- Vera Arias – The Miami Bike Shop (Miami, FL)
The scholarship will cover the tuition and lodging for each woman, while a small stipend will be given to everyone to help them cover travel and personal expenses.
Do you know a woman making a difference in the world of bicycles? Let’s hear about them in the comments below!Tweet Print
“Nobody reads anymore” goes the saying. Maybe that’s why podcasts are on the rise: one-third of Americans listened to one last year (according to the Pew Research Center). But search for cycling podcasts and you won’t find more than a handful.
One of them is Roam Rydes—a women’s cycling podcast created and produced by Ash Bocast, Liv Cycling’s west coast event specialist and demo driver. The show, which started out as simply a hobby, is up to about 3,000 listeners per episode. Bocast, who hunkers down in a hotel room and puts in about an hour of work per minute of each 30-minute episode, thinks she just might be onto something.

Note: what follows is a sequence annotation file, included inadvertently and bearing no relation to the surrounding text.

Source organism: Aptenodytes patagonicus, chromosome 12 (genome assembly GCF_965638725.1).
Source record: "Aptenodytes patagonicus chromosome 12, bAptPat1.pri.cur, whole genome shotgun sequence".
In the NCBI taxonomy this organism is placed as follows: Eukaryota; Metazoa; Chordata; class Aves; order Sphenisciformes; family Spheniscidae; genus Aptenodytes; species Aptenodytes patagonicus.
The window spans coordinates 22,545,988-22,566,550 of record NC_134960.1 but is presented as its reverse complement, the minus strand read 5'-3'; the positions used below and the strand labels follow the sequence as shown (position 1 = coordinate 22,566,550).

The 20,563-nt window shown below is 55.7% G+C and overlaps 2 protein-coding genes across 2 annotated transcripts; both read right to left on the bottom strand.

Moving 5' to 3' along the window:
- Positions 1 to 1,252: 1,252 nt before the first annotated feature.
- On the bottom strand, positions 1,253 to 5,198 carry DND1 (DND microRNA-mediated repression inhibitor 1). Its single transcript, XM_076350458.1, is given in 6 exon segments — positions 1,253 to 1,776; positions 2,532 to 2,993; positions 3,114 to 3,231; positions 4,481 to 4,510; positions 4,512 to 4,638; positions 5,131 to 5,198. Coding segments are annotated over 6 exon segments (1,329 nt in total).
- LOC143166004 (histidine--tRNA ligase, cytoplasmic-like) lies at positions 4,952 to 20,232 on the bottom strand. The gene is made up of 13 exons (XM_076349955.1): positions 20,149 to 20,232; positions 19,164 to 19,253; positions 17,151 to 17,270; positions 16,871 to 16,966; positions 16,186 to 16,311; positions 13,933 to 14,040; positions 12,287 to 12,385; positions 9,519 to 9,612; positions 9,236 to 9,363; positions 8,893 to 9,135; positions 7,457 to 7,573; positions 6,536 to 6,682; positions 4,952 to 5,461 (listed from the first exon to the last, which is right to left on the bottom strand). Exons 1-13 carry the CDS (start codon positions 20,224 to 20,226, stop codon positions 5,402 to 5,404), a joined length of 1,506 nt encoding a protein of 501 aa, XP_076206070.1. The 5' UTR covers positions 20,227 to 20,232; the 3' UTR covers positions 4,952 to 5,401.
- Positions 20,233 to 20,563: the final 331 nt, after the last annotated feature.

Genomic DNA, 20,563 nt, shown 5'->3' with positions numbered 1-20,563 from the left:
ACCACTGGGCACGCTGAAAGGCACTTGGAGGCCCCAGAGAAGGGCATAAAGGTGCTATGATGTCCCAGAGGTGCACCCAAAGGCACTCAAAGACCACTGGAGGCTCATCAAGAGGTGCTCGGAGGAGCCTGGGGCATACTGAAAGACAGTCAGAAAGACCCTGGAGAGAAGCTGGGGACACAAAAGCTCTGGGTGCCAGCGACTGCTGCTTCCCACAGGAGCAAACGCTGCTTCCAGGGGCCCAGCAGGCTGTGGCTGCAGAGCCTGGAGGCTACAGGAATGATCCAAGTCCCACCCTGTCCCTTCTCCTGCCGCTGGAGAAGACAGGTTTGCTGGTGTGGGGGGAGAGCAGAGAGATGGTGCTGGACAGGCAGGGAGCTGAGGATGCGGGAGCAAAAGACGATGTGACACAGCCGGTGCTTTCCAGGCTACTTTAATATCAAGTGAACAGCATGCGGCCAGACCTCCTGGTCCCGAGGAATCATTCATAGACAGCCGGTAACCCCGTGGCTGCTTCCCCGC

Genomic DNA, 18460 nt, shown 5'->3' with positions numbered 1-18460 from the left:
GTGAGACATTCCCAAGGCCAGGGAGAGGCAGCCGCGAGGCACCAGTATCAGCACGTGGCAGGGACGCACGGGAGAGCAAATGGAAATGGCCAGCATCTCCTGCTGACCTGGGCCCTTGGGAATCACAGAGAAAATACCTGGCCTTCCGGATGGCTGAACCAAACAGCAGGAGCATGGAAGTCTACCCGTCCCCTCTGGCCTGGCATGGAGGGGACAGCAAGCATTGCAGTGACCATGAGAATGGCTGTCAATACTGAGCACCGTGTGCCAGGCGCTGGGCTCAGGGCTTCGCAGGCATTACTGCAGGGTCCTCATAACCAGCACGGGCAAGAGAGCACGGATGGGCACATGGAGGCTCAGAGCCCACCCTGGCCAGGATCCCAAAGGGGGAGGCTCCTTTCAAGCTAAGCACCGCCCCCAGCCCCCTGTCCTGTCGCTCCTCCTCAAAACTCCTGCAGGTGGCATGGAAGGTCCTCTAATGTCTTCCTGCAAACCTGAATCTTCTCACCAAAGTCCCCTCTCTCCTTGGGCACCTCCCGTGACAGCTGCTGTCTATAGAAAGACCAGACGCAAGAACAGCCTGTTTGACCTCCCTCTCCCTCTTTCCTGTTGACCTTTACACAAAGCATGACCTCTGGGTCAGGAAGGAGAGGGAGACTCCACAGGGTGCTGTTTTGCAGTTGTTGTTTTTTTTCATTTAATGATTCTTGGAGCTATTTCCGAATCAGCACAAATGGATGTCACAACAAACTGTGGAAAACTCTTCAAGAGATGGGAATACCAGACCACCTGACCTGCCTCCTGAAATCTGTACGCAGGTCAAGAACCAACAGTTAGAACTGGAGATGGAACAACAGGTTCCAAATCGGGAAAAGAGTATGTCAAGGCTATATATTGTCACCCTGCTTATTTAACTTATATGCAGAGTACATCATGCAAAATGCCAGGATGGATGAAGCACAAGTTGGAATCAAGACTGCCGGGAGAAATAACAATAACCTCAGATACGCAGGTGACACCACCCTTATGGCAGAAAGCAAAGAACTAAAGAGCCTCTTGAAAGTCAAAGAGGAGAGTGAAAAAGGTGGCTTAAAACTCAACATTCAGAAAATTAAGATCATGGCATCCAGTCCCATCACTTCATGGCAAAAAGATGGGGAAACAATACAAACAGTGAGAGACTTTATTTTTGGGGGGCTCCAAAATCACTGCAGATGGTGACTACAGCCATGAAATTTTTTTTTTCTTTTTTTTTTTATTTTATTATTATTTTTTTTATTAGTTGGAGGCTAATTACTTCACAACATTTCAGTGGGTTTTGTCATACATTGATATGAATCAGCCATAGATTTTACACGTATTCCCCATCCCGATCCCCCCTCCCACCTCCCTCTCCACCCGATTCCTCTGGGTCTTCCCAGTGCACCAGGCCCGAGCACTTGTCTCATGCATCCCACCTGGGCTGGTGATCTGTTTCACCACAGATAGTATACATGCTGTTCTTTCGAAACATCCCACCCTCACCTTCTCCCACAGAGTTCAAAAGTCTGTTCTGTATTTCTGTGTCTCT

“I couldn’t find anything that I wanted to listen to and I figured there has to be other women out there also looking for women cycling content that, to be blunt, isn’t crap,” said Bocast. “I realized I had the desire and the skillset to do it myself and a unique position with job flexibility.”